Debra Prinzing

Get the Email Newsletter!

A tale of a Wicked Plant (aka “The Case of the Poisonous Monkshood”)

Saturday, May 23rd, 2009

In preparing for a phone interview with prolific, bestselling author Amy Stewart to discuss her new book, Wicked Plants: The Weed that Killed Lincoln’s Mother & Other Botanical Atrocities, I came across a dog-eared manila folder in my office file drawer. Its label read “Emery’s Garden Monkshood.”

”]Autumn Monkshood - beautiful and poisonous [photo from Valleybrook Gardens Ltd.]And immediately, I recalled my own brush with a “Wicked Plant.” Before sharing my Q&A with Amy, I will indulge in the tale of Autumn Monkshood, aka Aconitum carmichaelii ‘Arendsii’.

In the late 1990s, I worked for a wonderful specialty nursery in Lynnwood, Washington, called Emery’s Garden. I had recently left business writing and a nonprofit communications gig to embark on my “garden writer” journey. Lucky for me, the people at Emery’s took me in and our relationship there flourished. I wrote and edited “The Weedy Reader,” our quarterly newsletter. I planned and produced our educational program and special events. I basically learned the horticulture business, thanks to Emery Rhodes, Marlis Korber and Amy Tullis.

After I left Emery’s in 2000 (that’s when I joined the team of The Herald’s “Home & Garden” section in nearby Everett), I stayed in close touch with my Emery’s pals. One day, in April 2001, I received a panicked phone call from Marlis, the nursery’s general manager.

Turns out, a customer purchasing perennials pointed out some odd tags on the 6-inch containers of Monkshood (Aconitum). The tag read: “All parts of this plant are tasty in soup.” The shopper had filled one of Emery’s carts with her two toddlers and three pots of the mislabeled (and wicked) perennial. “I thought this stuff was poisonous,” she said to our sales associate. “But this label says it’s edible.”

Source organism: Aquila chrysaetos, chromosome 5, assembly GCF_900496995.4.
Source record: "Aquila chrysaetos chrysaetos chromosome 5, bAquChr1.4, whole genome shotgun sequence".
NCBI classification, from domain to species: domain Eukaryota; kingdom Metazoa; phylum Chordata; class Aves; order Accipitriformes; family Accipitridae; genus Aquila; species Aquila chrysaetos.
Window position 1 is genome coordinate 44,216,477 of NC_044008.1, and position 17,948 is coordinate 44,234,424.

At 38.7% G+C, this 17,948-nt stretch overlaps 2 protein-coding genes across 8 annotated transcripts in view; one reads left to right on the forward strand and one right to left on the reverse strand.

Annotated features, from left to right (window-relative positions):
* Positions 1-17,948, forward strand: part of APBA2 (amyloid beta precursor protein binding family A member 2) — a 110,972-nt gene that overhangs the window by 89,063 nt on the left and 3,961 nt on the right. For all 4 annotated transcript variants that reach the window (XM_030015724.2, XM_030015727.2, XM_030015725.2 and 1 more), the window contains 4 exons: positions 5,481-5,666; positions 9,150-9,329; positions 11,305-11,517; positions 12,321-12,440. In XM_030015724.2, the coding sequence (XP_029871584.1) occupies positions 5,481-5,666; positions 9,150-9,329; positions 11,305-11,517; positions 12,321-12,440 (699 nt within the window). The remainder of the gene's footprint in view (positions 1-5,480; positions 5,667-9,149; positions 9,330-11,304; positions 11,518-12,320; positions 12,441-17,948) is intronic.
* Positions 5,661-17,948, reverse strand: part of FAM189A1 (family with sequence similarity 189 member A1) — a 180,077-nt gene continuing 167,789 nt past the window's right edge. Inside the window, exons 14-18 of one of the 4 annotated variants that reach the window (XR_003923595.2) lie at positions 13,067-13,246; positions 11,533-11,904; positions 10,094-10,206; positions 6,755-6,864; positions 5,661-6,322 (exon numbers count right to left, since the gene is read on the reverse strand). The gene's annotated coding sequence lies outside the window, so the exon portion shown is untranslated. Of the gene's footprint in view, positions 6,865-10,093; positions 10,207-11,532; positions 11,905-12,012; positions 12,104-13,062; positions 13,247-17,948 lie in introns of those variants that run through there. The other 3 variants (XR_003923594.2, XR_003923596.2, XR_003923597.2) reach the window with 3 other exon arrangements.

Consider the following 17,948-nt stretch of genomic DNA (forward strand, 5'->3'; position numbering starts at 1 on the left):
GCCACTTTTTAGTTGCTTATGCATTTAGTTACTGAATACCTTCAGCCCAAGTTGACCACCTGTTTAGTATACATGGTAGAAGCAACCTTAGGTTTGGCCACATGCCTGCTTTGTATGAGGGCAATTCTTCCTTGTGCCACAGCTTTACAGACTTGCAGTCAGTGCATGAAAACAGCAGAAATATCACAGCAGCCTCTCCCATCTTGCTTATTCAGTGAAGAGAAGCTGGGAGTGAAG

aconitum-story2aconitum010Needless to say, a check in Sunset Western Garden Book revealed the exact opposite to be true. Under “Aconitum,” Sunset warns: “All parts are poisonous if ingested.”

What resulted was a mini-international scandal and media frenzy. The common Monkshood, which is a beautiful, tall violet-blue ingredient in the cottage border, is NOT a tasty ingredient for soup or stews. Instead, it’s lethal.

The ensuing drama played out as you might expect. I got to play the role of Crisis-PR consultant while Emery’s pulled all the mislabeled plants, contacted the grower (a Canadian nursery), and soon discovered that the label mishap had been a stupid prank pulled by one of the grower’s employees! Within 48 hours, we were visited by the FDA; the Canadian authorities got involved; the plant recall went out over the wires; television, radio and print outlets picked up on the story and came to report on the scare.

In the end, it was a bit of a wake up call for Emery’s (and possibly other local nurseries) about the importance of using proper signage and labeling of toxic ornamental and landscaping plants. But I wonder, did anything really change? It certainly elevated consciousness at one nursery, at least for one season.

wicked012Now, however, with the advent of Wicked Plants, the evils of ingesting the flowers, stems or leaves of Aconitum are coming back to haunt me. The perennial is, in fact, the very first entry of Amy Stewart’s charming and horrifying new effort, published earlier this month. Amy writes: